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Management of a Pregnant Patient with Cri-du-Chat Syndrome and Pseudohypoparathyroidism Type Ib
Abstract Number: F1D-3
Abstract Type: Case Report/Case Series
We report the first case describing a parturient with Cri-du-Chat (CDC) syndrome and pseudohypoparathyroidism (PHP) type Ib. A 37 year-old female G1P0 with a history of CDC and PHP Ib with secondary hyperparathyroidism was admitted for primary cesarean delivery (CD) at 37 weeks. Her history was notable for a unique cry as a neonate, persistent hoarseness, and gross motor delays in childhood.
A primary CD was indicated for hypertension and a breech presentation. Antenatally, the fetus had also been diagnosed with CDC. A spinal and combined spinal-epidural (CSE) were attempted unsuccessfully at multiple levels. Ultimately, an epidural catheter was placed and functioned well throughout the CD.
CDC syndrome is a chromosomal disorder caused by a deletion in the short arm of chromosome 5 with an incidence of 1:50,000. The characteristic clinical feature is a high-pitched cat-like cry. Main anesthetic concerns are related to abnormalities of the airway, heart, CNS and musculoskeletal systems.
The airways of patients with CDC warrant careful consideration. Laryngomalacia, abnormalities of the epiglottis (curved, floppy) and mandibular microretrognathia are common. This may make airway manipulation for general anesthesia more challenging. Other clinical findings including scoliosis (which may have contributed to the difficult epidural placement in this patient) and mental retardation (which could impede communication) may preclude use of a regional anesthetic. Congenital heart disease is present in approximately 30% of patients, predominately patent ductus arteriosus and septal defects.
This patient’s history was further complicated by PHP Ib, a rare disorder with approximately 100 cases reported in the literature. PHP Ib is characterized by resistance to parathyroid hormone (PTH) resulting in hypocalcemia with elevated serum phosphate and PTH. The underlying pathophysiology is a defect in the PTH-receptor, leading to end organ resistance to PTH. The key anesthetic concern is the potential for serum calcium derangements and sequelae, such as parasthesias, seizures, and arrhythmia due to QTc prolongation. This is particularly relevant during pregnancy, as the fetus draws calcium from the maternal circulation, potentially exacerbating underlying hypocalcemia. Furthermore, hyperventilation in labor may precipitate hypocalcemia and should be avoided. Serum calcium should be monitored carefully throughout pregnancy; pre-eclamptic patients requiring IV magnesium warrant additional vigilance, as magnesium may contribute to hypocalcemia.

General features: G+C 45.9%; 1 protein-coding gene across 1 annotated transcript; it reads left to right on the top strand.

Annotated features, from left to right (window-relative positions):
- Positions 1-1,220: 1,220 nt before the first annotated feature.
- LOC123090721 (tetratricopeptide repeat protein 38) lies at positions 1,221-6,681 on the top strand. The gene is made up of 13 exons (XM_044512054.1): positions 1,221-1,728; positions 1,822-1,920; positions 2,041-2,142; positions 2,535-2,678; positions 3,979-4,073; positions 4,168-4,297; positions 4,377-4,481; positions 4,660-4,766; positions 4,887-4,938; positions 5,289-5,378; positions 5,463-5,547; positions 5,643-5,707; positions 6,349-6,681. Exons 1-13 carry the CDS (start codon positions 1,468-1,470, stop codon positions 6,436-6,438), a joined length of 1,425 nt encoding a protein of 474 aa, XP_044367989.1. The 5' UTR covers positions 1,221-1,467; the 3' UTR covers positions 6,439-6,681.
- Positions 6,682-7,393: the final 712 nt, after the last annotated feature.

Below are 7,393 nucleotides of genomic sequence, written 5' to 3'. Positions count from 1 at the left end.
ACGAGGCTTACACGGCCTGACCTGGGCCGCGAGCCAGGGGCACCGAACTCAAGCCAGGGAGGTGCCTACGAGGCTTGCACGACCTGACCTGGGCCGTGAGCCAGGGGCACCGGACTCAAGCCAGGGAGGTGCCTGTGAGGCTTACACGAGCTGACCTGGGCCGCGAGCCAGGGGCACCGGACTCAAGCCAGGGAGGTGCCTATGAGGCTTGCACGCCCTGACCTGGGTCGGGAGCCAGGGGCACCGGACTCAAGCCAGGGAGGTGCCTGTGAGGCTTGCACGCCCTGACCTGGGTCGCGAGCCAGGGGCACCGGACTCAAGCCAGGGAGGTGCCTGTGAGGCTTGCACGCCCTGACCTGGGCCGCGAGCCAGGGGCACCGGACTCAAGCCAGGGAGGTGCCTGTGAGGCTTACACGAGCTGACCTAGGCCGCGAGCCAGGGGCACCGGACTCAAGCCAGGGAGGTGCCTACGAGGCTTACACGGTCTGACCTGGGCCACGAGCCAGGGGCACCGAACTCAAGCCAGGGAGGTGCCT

The purpose of this case is to highlight anesthetic challenges that may occur in parturients with CDC and PHP. Neuraxial anesthesia was preferred for this patient as it avoided airway manipulation. In partuients with CDC and severe scoliosis, remifentanil infusion or inhaled nitrous oxide may be considered.